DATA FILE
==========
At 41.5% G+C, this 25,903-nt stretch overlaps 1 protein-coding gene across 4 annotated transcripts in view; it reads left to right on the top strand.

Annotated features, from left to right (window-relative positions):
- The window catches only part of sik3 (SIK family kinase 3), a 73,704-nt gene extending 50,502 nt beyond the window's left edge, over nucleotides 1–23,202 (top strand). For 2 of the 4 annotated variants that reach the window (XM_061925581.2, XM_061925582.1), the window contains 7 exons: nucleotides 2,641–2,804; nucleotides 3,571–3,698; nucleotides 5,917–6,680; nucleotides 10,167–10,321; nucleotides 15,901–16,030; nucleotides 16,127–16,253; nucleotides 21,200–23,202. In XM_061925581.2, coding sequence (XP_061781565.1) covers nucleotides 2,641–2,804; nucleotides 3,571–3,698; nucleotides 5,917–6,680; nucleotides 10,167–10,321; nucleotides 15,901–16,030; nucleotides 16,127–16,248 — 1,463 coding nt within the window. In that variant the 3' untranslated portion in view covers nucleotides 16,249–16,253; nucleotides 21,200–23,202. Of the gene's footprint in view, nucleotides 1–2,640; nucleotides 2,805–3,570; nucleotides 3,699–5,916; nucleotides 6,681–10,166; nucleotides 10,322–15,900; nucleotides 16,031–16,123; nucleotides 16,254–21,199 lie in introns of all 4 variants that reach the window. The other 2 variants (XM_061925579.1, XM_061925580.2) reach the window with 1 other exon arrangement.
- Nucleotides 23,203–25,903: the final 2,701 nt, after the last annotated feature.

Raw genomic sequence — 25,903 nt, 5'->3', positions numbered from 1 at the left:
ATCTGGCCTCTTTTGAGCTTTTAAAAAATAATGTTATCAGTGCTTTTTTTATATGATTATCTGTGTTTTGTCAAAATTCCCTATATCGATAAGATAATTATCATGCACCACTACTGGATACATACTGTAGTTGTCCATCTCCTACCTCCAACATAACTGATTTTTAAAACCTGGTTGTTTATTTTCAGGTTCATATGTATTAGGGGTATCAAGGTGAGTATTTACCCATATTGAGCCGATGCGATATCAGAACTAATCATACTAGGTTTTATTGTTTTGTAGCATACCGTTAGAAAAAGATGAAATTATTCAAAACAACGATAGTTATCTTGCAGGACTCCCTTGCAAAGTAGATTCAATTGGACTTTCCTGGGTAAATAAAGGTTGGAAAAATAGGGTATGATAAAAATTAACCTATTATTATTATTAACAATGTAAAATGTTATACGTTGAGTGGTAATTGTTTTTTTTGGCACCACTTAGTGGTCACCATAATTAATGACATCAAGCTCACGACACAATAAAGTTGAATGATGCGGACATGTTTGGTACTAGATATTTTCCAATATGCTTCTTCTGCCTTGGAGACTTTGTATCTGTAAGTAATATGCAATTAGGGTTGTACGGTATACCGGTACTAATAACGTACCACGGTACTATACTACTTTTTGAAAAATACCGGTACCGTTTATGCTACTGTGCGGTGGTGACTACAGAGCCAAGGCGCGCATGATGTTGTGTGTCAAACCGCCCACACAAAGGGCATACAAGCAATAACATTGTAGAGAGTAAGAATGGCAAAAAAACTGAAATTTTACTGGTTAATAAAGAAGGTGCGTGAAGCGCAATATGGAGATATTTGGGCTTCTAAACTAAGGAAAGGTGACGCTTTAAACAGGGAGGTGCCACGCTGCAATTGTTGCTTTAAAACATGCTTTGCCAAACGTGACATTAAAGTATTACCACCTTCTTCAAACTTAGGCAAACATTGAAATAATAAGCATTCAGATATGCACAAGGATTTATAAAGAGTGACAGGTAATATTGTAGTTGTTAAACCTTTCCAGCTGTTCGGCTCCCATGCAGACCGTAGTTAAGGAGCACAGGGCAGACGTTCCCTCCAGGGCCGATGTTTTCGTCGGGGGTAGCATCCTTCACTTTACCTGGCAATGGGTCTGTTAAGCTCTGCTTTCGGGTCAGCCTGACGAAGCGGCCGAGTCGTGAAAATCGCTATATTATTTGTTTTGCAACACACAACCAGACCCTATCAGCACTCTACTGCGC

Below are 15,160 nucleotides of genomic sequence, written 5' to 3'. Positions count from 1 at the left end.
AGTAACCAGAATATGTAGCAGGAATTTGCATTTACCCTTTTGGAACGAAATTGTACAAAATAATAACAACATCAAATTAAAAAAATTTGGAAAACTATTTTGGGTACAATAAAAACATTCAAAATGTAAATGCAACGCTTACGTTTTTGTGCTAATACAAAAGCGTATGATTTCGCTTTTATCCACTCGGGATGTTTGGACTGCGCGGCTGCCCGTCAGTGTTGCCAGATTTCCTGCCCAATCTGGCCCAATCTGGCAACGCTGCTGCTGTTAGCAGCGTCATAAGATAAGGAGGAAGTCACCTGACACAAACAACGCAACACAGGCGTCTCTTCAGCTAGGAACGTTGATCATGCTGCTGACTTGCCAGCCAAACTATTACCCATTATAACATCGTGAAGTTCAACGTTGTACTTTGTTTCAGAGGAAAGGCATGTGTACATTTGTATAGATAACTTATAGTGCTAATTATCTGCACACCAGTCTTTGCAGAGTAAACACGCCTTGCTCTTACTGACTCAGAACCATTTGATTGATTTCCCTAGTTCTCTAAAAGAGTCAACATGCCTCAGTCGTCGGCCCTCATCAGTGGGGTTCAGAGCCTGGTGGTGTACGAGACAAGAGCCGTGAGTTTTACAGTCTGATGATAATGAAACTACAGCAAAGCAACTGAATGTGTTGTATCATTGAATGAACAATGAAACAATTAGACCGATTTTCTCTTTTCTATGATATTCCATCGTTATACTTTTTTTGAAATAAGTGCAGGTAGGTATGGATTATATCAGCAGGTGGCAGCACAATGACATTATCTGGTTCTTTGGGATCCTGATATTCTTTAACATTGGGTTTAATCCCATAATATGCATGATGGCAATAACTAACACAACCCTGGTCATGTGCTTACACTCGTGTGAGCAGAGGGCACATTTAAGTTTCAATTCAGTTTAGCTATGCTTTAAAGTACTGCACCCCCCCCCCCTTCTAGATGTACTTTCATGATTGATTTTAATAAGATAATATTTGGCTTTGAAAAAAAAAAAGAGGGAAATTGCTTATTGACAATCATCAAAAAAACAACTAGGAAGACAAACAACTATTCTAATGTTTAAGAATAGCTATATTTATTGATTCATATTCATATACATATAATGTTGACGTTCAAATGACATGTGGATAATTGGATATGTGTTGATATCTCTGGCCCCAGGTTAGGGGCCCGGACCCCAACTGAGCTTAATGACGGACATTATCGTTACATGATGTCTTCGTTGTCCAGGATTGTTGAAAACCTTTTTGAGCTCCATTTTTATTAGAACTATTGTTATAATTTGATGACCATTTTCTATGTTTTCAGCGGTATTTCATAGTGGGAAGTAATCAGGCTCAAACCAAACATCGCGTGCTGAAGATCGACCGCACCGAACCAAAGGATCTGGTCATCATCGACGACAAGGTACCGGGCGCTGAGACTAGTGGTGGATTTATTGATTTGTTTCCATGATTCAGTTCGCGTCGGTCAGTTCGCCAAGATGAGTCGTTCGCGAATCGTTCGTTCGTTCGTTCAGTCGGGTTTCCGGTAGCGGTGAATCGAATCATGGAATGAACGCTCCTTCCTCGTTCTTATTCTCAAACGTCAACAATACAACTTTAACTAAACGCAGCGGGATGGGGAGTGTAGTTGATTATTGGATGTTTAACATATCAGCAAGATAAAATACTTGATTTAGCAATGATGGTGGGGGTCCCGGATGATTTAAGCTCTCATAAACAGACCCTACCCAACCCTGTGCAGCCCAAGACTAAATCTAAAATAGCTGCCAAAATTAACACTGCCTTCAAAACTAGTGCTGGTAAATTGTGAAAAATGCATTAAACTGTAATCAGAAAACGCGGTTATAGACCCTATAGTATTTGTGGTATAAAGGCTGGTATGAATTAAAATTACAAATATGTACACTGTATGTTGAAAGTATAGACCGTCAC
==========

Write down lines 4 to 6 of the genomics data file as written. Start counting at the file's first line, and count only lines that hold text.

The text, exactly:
- Nucleotides 23,203–25,903: the final 2,701 nt, after the last annotated feature.

Raw genomic sequence — 25,903 nt, 5'->3', positions numbered from 1 at the left:
ATCTGGCCTCTTTTGAGCTTTTAAAAAATAATGTTATCAGTGCTTTTTTTATATGATTATCTGTGTTTTGTCAAAATTCCCTATATCGATAAGATAATTATCATGCACCACTACTGGATACATACTGTAGTTGTCCATCTCCTACCTCCAACATAACTGATTTTTAAAACCTGGTTGTTTATTTTCAGGTTCATATGTATTAGGGGTATCAAGGTGAGTATTTACCCATATTGAGCCGATGCGATATCAGAACTAATCATACTAGGTTTTATTGTTTTGTAGCATACCGTTAGAAAAAGATGAAATTATTCAAAACAACGATAGTTATCTTGCAGGACTCCCTTGCAAAGTAGATTCAATTGGACTTTCCTGGGTAAATAAAGGTTGGAAAAATAGGGTATGATAAAAATTAACCTATTATTATTATTAACAATGTAAAATGTTATACGTTGAGTGGTAATTGTTTTTTTTGGCACCACTTAGTGGTCACCATAATTAATGACATCAAGCTCACGACACAATAAAGTTGAATGATGCGGACATGTTTGGTACTAGATATTTTCCAATATGCTTCTTCTGCCTTGGAGACTTTGTATCTGTAAGTAATATGCAATTAGGGTTGTACGGTATACCGGTACTAATAACGTACCACGGTACTATACTACTTTTTGAAAAATACCGGTACCGTTTATGCTACTGTGCGGTGGTGACTACAGAGCCAAGGCGCGCATGATGTTGTGTGTCAAACCGCCCACACAAAGGGCATACAAGCAATAACATTGTAGAGAGTAAGAATGGCAAAAAAACTGAAATTTTACTGGTTAATAAAGAAGGTGCGTGAAGCGCAATATGGAGATATTTGGGCTTCTAAACTAAGGAAAGGTGACGCTTTAAACAGGGAGGTGCCACGCTGCAATTGTTGCTTTAAAACATGCTTTGCCAAACGTGACATTAAAGTATTACCACCTTCTTCAAACTTAGGCAAACATTGAAATAATAAGCATTCAGATATGCACAAGGATTTATAAAGAGTGACAGGTAATATTGTAGTTGTTAAACCTTTCCAGCTGTTCGGCTCCCATGCAGACCGTAGTTAAGGAGCACAGGGCAGACGTTCCCTCCAGGGCCGATGTTTTCGTCGGGGGTAGCATCCTTCACTTTACCTGGCAATGGGTCTGTTAAGCTCTGCTTTCGGGTCAGCCTGACGAAGCGGCCGAGTCGTGAAAATCGCTATATTATTTGTTTTGCAACACACAACCAGACCCTATCAGCACTCTACTGCGC